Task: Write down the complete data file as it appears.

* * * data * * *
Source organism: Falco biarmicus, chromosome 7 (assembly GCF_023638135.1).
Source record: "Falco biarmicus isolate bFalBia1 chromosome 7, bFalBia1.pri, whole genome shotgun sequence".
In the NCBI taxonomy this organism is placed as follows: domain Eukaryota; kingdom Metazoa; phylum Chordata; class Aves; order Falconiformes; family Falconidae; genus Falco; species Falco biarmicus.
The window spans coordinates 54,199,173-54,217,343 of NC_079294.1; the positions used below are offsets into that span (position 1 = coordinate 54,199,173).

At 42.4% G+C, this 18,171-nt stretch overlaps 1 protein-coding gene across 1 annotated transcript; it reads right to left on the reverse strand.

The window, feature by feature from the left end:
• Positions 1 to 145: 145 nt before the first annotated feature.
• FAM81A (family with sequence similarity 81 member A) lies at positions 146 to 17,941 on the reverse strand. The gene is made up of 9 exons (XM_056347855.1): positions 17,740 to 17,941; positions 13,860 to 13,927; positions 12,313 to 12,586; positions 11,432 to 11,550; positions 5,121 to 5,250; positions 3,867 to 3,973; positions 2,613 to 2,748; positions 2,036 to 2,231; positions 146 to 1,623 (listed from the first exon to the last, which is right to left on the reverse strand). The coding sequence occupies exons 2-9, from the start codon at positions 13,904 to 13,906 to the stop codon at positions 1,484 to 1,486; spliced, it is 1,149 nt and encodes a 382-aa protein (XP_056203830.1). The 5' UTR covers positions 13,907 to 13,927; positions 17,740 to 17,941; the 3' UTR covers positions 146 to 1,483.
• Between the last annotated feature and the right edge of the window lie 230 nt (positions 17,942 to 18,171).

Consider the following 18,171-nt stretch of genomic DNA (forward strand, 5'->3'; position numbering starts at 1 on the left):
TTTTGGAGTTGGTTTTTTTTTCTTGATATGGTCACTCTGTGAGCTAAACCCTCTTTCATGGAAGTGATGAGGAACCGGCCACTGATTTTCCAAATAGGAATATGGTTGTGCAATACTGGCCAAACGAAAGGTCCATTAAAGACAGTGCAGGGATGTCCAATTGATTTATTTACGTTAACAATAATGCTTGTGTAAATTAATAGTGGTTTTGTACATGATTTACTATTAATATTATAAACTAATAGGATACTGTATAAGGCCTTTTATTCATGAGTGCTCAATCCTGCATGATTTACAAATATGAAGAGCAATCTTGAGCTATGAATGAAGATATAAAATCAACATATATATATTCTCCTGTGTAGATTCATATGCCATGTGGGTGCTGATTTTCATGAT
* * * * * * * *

Source organism: Falco biarmicus, chromosome 7 (assembly GCF_023638135.1).
Source record: "Falco biarmicus isolate bFalBia1 chromosome 7, bFalBia1.pri, whole genome shotgun sequence".
In the NCBI taxonomy this organism is placed as follows: domain Eukaryota; kingdom Metazoa; phylum Chordata; class Aves; order Falconiformes; family Falconidae; genus Falco; species Falco biarmicus.
The window spans coordinates 54,199,173-54,217,343 of NC_079294.1; the positions used below are offsets into that span (position 1 = coordinate 54,199,173).

At 42.4% G+C, this 18,171-nt stretch overlaps 1 protein-coding gene across 1 annotated transcript; it reads right to left on the reverse strand.

The window, feature by feature from the left end:
• Positions 1 to 145: 145 nt before the first annotated feature.
• FAM81A (family with sequence similarity 81 member A) lies at positions 146 to 17,941 on the reverse strand. The gene is made up of 9 exons (XM_056347855.1): positions 17,740 to 17,941; positions 13,860 to 13,927; positions 12,313 to 12,586; positions 11,432 to 11,550; positions 5,121 to 5,250; positions 3,867 to 3,973; positions 2,613 to 2,748; positions 2,036 to 2,231; positions 146 to 1,623 (listed from the first exon to the last, which is right to left on the reverse strand). The coding sequence occupies exons 2-9, from the start codon at positions 13,904 to 13,906 to the stop codon at positions 1,484 to 1,486; spliced, it is 1,149 nt and encodes a 382-aa protein (XP_056203830.1). The 5' UTR covers positions 13,907 to 13,927; positions 17,740 to 17,941; the 3' UTR covers positions 146 to 1,483.
• Between the last annotated feature and the right edge of the window lie 230 nt (positions 17,942 to 18,171).

Consider the following 18,171-nt stretch of genomic DNA (forward strand, 5'->3'; position numbering starts at 1 on the left):
TTTTGGAGTTGGTTTTTTTTTCTTGATATGGTCACTCTGTGAGCTAAACCCTCTTTCATGGAAGTGATGAGGAACCGGCCACTGATTTTCCAAATAGGAATATGGTTGTGCAATACTGGCCAAACGAAAGGTCCATTAAAGACAGTGCAGGGATGTCCAATTGATTTATTTACGTTAACAATAATGCTTGTGTAAATTAATAGTGGTTTTGTACATGATTTACTATTAATATTATAAACTAATAGGATACTGTATAAGGCCTTTTATTCATGAGTGCTCAATCCTGCATGATTTACAAATATGAAGAGCAATCTTGAGCTATGAATGAAGATATAAAATCAACATATATATATTCTCCTGTGTAGATTCATATGCCATGTGGGTGCTGATTTTCATGAT